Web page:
Bid for waste treatment project at hospital awarded

Mountain View Builders of Sheridan submitted the only bid for the waste treatment project at South Big Horn County Hospital.  

The hospital board on May 23 accepted the company’s bid of $558,890, even though it was more than $6,000 over. 

Mountain View would be ready to start “once we get all the I’s dotted and T’s crossed (and) the USDA is OK with starting work with this bid. Either we approve it or we start over,” stated Mark Schlattmann, director of plant operations. 

“If we throw this bid out, you’re looking at a start date in March of next year,” Schlattmann continued. Board member Todd Denny was concerned that a start date next year was not workable. “I don’t think we have much choice,” he said. 

The project is estimated to take 60 days to complete. 

Trish Brown, director of laboratory services at SBHCH, came to the board to discuss the equipment needed to have her lab systems compatible with the patient health records. “The interface comes from Orchard; it takes connections that are expensive,” Brown stated. There is some urgency in the request, according to Brown. “We have to start this by July 1 to get this done. It takes days and days off for the internet connection. Computer school for employees would take place in September or October,” she stated.

Destry Stevens, information technology, also addressed the board regarding the need for this interface. “I’ve got quotes for our servers and what it will take to transfer.” Following more discussion, the board approved $110,000 for laboratory information services plus server costs. 

According to Jeff Grant, the board chair, “this is a lab upgrade and not on next years’ budget,” so it would not impact the continuing budget due to be completed before July 1 — the beginning of the new fiscal year.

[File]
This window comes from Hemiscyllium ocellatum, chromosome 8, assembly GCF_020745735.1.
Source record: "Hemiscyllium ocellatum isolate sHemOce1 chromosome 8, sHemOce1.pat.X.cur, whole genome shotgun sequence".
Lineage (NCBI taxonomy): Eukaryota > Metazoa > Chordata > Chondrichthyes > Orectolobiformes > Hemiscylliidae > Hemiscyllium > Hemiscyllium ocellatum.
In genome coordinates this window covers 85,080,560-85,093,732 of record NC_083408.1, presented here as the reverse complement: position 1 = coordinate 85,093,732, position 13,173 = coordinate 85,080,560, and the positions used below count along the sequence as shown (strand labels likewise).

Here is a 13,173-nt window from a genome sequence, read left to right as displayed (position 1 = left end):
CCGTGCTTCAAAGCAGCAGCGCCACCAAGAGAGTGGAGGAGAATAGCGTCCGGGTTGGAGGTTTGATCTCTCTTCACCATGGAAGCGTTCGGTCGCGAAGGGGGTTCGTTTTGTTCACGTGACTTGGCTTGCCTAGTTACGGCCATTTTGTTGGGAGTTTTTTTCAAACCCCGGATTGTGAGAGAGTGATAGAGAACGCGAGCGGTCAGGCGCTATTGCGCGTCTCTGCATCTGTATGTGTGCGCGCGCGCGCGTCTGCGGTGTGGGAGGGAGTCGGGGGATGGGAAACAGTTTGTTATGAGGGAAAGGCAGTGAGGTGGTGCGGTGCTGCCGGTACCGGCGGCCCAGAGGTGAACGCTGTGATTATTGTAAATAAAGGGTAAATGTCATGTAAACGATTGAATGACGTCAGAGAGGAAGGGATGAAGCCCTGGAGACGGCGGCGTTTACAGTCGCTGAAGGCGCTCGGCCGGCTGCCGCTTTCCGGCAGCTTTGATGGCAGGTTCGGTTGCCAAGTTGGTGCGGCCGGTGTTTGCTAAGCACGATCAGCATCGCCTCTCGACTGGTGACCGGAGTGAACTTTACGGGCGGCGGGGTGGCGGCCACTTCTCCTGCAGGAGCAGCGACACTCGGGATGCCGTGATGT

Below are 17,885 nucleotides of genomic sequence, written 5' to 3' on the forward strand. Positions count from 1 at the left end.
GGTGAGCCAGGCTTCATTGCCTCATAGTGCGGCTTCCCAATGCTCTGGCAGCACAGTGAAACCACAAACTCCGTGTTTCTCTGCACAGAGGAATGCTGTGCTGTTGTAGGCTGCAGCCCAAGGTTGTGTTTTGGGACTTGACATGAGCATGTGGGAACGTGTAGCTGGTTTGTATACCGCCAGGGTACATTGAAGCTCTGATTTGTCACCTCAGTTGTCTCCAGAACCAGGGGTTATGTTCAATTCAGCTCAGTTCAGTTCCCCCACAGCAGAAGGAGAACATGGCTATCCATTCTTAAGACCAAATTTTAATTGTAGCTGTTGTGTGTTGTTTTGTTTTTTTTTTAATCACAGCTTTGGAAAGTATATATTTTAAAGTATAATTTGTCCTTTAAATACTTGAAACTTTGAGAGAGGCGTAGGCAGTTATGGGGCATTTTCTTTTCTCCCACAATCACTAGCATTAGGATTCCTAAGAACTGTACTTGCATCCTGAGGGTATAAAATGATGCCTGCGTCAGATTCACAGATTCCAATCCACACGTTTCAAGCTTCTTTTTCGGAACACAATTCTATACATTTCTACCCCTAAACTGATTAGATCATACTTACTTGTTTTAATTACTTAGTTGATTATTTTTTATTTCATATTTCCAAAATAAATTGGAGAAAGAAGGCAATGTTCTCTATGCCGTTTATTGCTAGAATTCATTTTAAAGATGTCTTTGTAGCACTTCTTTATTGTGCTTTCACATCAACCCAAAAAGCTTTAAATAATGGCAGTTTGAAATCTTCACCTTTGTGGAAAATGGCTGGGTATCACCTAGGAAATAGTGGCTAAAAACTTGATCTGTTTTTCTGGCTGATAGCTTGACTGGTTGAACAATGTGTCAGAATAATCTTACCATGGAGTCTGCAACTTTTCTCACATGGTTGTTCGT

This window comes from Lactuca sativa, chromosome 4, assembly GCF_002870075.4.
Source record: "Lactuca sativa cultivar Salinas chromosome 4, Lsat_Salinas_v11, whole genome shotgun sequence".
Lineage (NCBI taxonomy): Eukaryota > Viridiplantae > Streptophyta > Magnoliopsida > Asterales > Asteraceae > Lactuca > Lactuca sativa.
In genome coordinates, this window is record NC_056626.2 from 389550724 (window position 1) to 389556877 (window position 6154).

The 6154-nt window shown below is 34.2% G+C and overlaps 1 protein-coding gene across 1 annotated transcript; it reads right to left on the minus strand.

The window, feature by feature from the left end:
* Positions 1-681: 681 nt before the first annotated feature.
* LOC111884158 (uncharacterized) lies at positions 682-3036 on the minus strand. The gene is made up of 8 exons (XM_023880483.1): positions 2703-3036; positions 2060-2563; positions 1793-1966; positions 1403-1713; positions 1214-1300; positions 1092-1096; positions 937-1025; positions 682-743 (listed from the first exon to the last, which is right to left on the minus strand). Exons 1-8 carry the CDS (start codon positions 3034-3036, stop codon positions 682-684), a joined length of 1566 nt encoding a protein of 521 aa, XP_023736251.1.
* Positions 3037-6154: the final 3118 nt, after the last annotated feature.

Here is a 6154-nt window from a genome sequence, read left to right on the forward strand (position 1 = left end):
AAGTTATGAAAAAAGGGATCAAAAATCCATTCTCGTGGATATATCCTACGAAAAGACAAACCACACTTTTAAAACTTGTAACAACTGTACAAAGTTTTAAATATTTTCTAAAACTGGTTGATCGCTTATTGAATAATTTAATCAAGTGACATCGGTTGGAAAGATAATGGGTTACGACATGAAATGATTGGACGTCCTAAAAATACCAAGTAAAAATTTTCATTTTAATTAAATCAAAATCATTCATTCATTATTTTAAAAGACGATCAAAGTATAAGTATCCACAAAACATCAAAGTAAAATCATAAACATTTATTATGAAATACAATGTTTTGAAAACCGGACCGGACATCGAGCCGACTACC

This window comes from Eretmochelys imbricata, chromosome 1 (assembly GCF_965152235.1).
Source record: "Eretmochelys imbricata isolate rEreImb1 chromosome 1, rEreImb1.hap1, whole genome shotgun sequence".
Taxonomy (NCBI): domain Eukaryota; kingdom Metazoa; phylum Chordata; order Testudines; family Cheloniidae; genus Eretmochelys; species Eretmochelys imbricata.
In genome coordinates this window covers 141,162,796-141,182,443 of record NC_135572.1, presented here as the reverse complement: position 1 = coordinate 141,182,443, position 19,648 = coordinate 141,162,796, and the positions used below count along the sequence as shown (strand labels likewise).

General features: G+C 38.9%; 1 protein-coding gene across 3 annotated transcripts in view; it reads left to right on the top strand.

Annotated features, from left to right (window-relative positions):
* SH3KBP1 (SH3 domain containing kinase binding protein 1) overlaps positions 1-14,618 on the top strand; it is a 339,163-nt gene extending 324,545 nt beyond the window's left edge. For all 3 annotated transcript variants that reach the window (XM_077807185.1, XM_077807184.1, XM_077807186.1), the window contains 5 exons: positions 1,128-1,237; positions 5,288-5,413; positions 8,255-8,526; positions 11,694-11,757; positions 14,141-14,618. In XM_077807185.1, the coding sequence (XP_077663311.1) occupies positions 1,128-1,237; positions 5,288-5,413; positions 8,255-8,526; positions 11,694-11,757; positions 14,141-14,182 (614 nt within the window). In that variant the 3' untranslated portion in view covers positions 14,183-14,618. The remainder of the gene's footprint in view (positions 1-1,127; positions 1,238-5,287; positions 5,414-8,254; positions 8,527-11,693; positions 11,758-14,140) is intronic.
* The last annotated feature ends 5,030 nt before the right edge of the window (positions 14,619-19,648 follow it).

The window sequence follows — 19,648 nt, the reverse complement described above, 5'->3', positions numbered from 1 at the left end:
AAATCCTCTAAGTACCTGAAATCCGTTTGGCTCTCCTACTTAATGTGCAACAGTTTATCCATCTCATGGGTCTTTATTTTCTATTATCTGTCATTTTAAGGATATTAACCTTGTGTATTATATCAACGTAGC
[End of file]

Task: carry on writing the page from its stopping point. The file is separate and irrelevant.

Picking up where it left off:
In other business:

According to board member Margie Triplett, the CT scanner was bought new in 2009 while she was head of the department. It is a 16-slice scanner which is now becoming antiquated. A 64-slice is the standard, which improves both quality and speed of a CT scan. Emily Winters, staff receptionist, is working on a grant that may cover a portion of this $750,000 piece of equipment.

Dr. Lacy Thomas, FNP, and chief nursing officer, stated that they are converting to a PYXIS system which dispenses medications and is connected directly to the pharmacy. The board approved $22,000 for the expandable system. The pharmacist will fill the PYXIS before they leave. A nurse pulls open the drawer after log in with fingerprint and password. The goal is to limit the chance of medication error.

Another project the board is committed to is replacing the roof at Bonnie Bluejacket Memorial Nursing Home. They stated their interest in replacing the nursing home in the future with a new one, but would like to build up revenue and decrease debt before building a new nursing home. 

The next meeting of the hospital board is on June 20 at 5:30 p.m. 

By Laurie D. Morstad